Some people read this composition (also referred to as a Purana by many) beginning with the initial mantra (invocation) while others begin with the story of Astika and yet others with the story of Uparichara. Some brahmanas study the whole from the beginning to the end. Learned people comment on the composition to display their knowledge. Some people are skillful in explaining it, while others are in remembering its contents.

Vyasa Muni, who was the son of Satyavati and Rishi Parashara, analyzed the eternal Veda through penance and deep meditation. Only after analyzing the Veda, did he compose this holy history – The (Maha)Bharata. However, Vyasa Muni was worried about how he would teach this new composition to his disciples. 

Meanwhile, Lord Brahma (the all-knowing one and the world’s preceptor) understood Vyasa Muni’s dilemma and went to meet him in person. When Lord Brahma approached, Rishi Vyasa was seated with various tribes of holy people. Surprised to behold the great Lord, Rishi Vyasa immediately stood up, folded his palms, bowed to Lord Brahma, and had a seat brought for him. After Hiranyagarbha (another name for Brahma) took the seat, Vyasa Muni circumbulated him and stood next to him awaiting further instructions. When Lord Brahma asked the sage to take a seat, he sat down, full of affection and joy, next to Brahma’s seat.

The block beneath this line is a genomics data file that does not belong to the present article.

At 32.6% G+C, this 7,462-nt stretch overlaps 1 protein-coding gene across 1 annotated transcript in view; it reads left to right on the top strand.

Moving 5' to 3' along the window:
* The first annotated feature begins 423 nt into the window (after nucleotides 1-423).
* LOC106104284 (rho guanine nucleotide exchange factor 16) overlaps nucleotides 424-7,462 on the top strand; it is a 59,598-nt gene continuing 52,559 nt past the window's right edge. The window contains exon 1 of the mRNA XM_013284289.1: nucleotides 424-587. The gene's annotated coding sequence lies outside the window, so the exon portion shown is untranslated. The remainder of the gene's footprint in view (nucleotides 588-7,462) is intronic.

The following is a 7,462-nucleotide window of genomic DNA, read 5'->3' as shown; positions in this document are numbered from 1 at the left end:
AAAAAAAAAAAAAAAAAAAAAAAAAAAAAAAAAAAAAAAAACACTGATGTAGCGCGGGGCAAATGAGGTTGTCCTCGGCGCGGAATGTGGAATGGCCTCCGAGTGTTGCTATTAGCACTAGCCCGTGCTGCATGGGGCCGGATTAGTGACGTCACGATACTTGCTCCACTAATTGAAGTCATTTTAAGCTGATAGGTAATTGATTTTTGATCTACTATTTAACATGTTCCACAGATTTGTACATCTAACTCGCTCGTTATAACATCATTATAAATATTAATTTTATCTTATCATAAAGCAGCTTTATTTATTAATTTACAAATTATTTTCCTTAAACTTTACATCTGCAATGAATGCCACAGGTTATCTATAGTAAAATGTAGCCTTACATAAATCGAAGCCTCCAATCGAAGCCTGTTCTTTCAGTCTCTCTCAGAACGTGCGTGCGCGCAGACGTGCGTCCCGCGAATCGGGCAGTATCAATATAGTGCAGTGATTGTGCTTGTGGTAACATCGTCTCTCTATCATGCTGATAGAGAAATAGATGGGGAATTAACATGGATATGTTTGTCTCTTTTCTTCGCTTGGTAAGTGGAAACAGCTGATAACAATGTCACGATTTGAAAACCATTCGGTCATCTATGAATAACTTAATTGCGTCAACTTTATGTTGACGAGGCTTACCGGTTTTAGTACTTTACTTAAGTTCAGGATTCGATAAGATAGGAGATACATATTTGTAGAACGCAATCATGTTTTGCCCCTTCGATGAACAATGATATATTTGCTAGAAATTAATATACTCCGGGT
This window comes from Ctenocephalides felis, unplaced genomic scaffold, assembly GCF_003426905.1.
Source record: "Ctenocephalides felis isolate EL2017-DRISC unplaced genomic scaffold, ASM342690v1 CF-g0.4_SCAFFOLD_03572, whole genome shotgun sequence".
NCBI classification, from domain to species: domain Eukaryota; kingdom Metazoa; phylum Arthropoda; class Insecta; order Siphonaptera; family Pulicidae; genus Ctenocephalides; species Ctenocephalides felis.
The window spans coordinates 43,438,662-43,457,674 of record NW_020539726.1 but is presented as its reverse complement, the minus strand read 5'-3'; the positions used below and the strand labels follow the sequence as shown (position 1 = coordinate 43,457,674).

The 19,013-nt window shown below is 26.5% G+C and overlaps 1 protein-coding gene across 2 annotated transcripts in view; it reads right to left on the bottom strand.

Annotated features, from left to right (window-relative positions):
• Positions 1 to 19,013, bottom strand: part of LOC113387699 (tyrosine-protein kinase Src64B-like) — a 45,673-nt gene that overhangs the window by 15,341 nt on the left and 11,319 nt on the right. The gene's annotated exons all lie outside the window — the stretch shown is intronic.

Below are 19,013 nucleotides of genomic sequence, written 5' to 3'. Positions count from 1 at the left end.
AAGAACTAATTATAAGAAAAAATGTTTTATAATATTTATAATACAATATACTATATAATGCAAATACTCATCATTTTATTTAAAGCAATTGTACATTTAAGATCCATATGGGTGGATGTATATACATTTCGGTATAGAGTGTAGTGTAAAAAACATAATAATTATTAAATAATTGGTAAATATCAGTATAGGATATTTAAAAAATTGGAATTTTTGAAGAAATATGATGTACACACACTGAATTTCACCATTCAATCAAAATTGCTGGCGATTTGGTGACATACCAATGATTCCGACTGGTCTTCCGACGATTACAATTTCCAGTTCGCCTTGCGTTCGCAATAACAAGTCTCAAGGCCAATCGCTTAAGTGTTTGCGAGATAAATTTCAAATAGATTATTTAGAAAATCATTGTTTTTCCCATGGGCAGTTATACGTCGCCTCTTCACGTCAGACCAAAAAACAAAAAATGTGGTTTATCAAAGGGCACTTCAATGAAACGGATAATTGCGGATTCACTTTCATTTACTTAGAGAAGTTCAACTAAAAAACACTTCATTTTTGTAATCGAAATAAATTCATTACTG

The glorious Vyasa then addressed Brahma and said: 

“O Divine Brahma, I have composed a poem that is studied by many learned people. I have explained several subjects in the poem, such as the mystery of the Veda, several rituals of the Upanishads, and the compilation of the Puranas.” 

“I have named the three divisions of time: past, present, and future. I have explained the determination of the nature of decay, disease, existence, and non-existence.”

“I have described the beliefs and principles by which people live and their modes of life. I have described the rules for the four varnas and the importance of all the Puranas. I have given an account of asceticism and explained the duties of a religious student.” 

“I have described the dimensions of the sun, the moon, other planets, the constellations, and the stars. I have explained the duration of the four ages.” 

“I have spoken about the Rik, Sama, and Yujur Vedas. I have described adhyatma.” 

“I have spoken about the sciences called nyaya, orthoepy, and treatment of diseases.” 

“I have spoken about charity and pasupatadharma. I have spoken about celestial and human birth and their purpose. 

“I have spoken about places of pilgrimage and other holy places along the rivers, mountains, forests, and the ocean. I have spoken about heavenly cities and the kalpas.” 

“I have spoken about the art of war. I have described different kinds of nations and languages. I have described the nature of different types of people. I have spoken of the all-pervading spirit.”

Rishi Vyasa further addressed Lord Brahma and said, “I have mentioned all these topics in the poem, but I am unable to find a suitable person on earth to write this work.”